J. Scott Applewhite / AP
Wednesday, Jan. 2, 2013 | 2 a.m.
Sen. Harry Reid hits a milestone today, becoming Nevada's longest-serving member of Congress, with 10,957 days tenure — or just about 30 years.
He will likely be marking the occasion by wrapping up business for the 112th Congress.
Reid came to Congress as a member of the House of Representatives in 1983, after being elected to represent Nevada's 1st Congress District in the first session Nevada had a two-seat delegation.
He didn't stay long — only two terms — before winning a Senate seat in 1986. It's there that he built his career, becoming the Democrats' whip in 1999 and taking over leadership of the party six years later. Reid has served in his current post, senate majority leader, for a full six years and is heading into his seventh — at which point he will have been in the post longer than famous predecessors Lyndon B. Johnson or Robert C. Byrd (though not quite as long as Mike Mansfield of Montana, who held the post for 16 years).
Reid's built a reputation over that time as a dealmaker in both policy and politics. In 2001, he orchestrated the Democrats' move into the majority of the Senate by offering his Environment and Public Works committee chairmanship to entice Sen. Jim Jeffords over from the Republican to the Democratic side of the aisle. Since President Barack Obama was elected to the White House, he's been the primary executor of his policies in Congress, from the stimulus and health care bills in 2009 to a financial restructuring deal in 2010 and a series of fiscal measures since.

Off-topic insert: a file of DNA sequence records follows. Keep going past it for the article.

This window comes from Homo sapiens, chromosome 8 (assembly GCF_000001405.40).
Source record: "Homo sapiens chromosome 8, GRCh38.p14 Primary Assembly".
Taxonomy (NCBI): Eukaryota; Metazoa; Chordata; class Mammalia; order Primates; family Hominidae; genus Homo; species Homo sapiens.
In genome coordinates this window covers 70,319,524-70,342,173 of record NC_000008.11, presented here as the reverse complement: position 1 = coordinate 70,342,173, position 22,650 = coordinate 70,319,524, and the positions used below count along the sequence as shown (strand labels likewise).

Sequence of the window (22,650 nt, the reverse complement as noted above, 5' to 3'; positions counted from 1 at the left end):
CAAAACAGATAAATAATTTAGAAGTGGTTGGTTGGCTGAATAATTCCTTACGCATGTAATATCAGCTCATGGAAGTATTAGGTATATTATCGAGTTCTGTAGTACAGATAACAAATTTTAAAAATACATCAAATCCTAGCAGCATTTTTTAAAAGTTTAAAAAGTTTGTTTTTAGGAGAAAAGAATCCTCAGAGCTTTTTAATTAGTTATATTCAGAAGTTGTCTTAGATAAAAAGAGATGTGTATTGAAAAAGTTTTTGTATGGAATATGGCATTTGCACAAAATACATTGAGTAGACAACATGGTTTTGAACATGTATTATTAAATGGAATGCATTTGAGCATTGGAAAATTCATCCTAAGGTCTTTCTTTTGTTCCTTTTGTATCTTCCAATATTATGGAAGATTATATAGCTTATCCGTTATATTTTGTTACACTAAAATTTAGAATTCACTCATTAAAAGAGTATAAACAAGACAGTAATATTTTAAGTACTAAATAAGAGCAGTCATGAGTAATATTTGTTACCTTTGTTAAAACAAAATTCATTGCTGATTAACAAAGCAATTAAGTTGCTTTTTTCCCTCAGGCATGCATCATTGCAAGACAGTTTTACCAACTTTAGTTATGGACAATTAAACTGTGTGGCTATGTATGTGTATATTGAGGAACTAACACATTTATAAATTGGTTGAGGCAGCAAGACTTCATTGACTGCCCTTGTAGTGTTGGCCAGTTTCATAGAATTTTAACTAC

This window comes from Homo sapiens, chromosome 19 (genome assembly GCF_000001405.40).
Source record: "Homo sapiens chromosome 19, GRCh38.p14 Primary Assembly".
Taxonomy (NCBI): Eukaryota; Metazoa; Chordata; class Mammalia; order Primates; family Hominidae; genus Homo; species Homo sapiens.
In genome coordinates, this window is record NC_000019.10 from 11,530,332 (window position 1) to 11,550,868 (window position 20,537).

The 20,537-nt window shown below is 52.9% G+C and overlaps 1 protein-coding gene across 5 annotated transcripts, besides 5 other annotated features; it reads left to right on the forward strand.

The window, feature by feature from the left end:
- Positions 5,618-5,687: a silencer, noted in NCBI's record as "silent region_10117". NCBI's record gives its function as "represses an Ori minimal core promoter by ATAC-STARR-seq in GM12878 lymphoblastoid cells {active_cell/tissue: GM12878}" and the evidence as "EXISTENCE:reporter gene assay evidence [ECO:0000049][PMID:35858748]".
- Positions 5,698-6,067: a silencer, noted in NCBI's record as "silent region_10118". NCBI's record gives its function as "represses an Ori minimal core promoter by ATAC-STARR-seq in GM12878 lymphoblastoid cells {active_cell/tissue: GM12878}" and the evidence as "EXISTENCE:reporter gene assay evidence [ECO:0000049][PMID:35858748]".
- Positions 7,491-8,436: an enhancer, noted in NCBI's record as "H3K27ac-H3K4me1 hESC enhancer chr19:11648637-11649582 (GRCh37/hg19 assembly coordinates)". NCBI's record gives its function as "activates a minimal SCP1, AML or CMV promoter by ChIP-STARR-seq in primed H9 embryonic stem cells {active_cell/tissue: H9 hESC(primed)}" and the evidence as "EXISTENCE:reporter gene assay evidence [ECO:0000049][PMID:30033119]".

In setting the Nevada delegation record, Reid bypassed Republican Sen. John P. Jones, whose term stretched from 1873 to 1903. That's also 30 years, but back in those days, Senate sessions had later start dates: Jones started on March 4 his first year, while Reid's started on Jan. 3. Reid still has about four years to go before he bests Jones for longest-serving Nevada Senator – a record that should just about line up with the end of his present term in 2016.
Presently, Reid has the third-longest service record of any Nevada senator, coming in behind Jones and William Stewart, one of Nevada's first elected senators in 1863 who departed the Senate in 1875, only to return in 1887 and stick around until 1905. Stewart is credited with writing the 15th Amendment to the Constitution, which states that citizens should not be denied their rights "on account of race, color or previous condition of servitude."
Reid passed Stewart as the second-longest serving lawmaker in Congress in 2011. He only has about a year to go to catch up with Stewart's record in the Senate.